West Castle to Coleman – 48km

May 23 – Postholing Through Deep Snow

For hiking, May is early season in the Canadian Rockies. Really early. July is a pretty normal time to begin walking the 1100-km long Great Divide Trail, June adventurous, but May? Well, it’s been such a low-snow winter, I thought why not start as soon as avalanche conditions permit? Shouldn’t be too much deep stuff left, should there?

Looks like spring down here (just don’t look at the peaks behind!)

Well, it might not have snowed much during the winter but it’s also not melting like usual. It’s been a cold spring so far.

Not melting like it should

It didn’t take long to realize that I’m overly optimistic. There’s still lots of deep stuff, and not only up high. Even at low elevation I found myself postholing for miles, making what should be easy walking pretty challenging.

May 24 – Snowshoeing in a Thunderstorm

The truth is, I love early season in the mountains. The peaks are at their most majestic when covered (not just dusted) in snow. Wildflowers are blooming, birds are returning. The days have yet to get hot and the trails busy. I like the challenge of being out here alone.

It’s been a while, though, since I’ve camped in cold weather. I made the mistake of leaving my shoes outside the tent and awoke to find them frozen solid. I had to laugh at myself while thawing my feet into them.

Along with starting unusually early, I made the decision to skip past the first section of the GDT. Two years ago, a huge forest fire burnt much of Waterton National Park and those trails have yet to reopen. I’m sad not to start right at the Canada/US border but following seismic lines and dirt roads around the edge of Waterton doesn’t sound so great to me, personally. I’m optimistic that Waterton will re-open its trails later in the year and I can return to complete that section (perhaps foolishly so, but fingers crossed).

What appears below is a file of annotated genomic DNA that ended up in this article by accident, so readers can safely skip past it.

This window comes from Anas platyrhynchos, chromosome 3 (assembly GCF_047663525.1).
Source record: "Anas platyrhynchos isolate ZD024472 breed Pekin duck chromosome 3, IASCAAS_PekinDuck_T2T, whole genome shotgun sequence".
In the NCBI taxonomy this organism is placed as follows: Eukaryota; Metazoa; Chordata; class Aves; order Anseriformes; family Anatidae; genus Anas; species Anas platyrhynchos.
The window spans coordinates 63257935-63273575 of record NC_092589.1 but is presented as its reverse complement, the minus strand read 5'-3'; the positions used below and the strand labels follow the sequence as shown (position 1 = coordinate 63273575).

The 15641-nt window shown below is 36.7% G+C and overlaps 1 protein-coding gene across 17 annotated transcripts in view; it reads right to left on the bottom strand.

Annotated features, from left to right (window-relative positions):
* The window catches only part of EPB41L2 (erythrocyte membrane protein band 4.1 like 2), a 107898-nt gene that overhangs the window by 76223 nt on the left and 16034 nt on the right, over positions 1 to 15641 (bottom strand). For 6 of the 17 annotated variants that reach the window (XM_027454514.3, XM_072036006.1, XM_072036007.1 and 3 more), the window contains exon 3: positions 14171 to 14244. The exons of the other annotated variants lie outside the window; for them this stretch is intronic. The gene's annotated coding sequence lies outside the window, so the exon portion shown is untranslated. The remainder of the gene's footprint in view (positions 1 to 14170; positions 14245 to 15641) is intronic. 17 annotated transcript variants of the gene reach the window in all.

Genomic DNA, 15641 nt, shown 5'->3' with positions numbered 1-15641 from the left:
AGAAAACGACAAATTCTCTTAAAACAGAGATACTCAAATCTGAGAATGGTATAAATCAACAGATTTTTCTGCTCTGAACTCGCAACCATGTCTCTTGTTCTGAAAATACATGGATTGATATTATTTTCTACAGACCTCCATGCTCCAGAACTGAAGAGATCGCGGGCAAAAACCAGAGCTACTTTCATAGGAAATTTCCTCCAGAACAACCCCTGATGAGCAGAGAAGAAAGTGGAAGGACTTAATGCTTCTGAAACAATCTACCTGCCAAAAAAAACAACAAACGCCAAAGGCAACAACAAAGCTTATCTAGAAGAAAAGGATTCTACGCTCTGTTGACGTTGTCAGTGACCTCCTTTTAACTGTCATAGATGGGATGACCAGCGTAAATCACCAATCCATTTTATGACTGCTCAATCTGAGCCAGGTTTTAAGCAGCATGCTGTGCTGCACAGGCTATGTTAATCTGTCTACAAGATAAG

The day started off wonderfully with bright sunshine to help melt my shoes. But then the sky turned progressively darker and I found myself in the middle of a thunderstorm just as I reached the high point of the day. It’s spooky having thunder boom all around you as you try to move downhill quickly while wearing snowshoes.

May 25 – Coleman

I woke up at 4:45am to the sound of raindrops hitting my tent. That’s pretty early to get going but the light of morning kept me from falling back asleep, so I spent an hour stretching inside my too-small tent. My achilles tendon is still bugging me after finishing the Te Araroa trail in New Zealand.

Even in the rain, it’s wonderful to be out in nature. I love seeing the colours of spring come to life.

I made it to the cute town of Coleman mid-morning. I’ve driven past countless times but never ventured further than the main street. What a shame. This place has a lot of character.

I’ll take a rest day in Coleman then continue on, up into bigger mountains and… more snow?

Next Post: Deep Deep Snow (Coleman to Cache Creek)

6 thoughts on “Great Divide Trail – Too Early?

  1. Thx Justin, I really do enjoy seeing the mountains & snow (from the comfort of my desk… plus unfortunately I think that I am 40 years past prime time )… Please keep me on your mailing list….Hi to your mom….

    Sent from Mail for Windows 10

  2. I love Coleman. It’s an interesting place. I started stopping there to grab a coffee and walk Sid along the creek on our drives to BC. We used to sit on that bench. Hi Gene! I’m glad you are enjoying Justin’s travels vicariously.

  3. 1 June
    Hi Justin, I enjoyed seeing the photos. Enjoy the long trip going up north along the Rockies. No doubt you will meet up with some interesting wildlife on the way up. The photos are very good to see.

    Michael T.

    1. Thank you Michael.

      Yes, I’m sure I will meet some interesting wildlife along the way. I hope I don’t see any bears too close, though.

Leave a Reply

Fill in your details below or click an icon to log in:

WordPress.com Logo

You are commenting using your WordPress.com account. Log Out /  Change )

Google photo

You are commenting using your Google account. Log Out /  Change )

Twitter picture

You are commenting using your Twitter account. Log Out /  Change )

Facebook photo

You are commenting using your Facebook account. Log Out /  Change )

Connecting to %s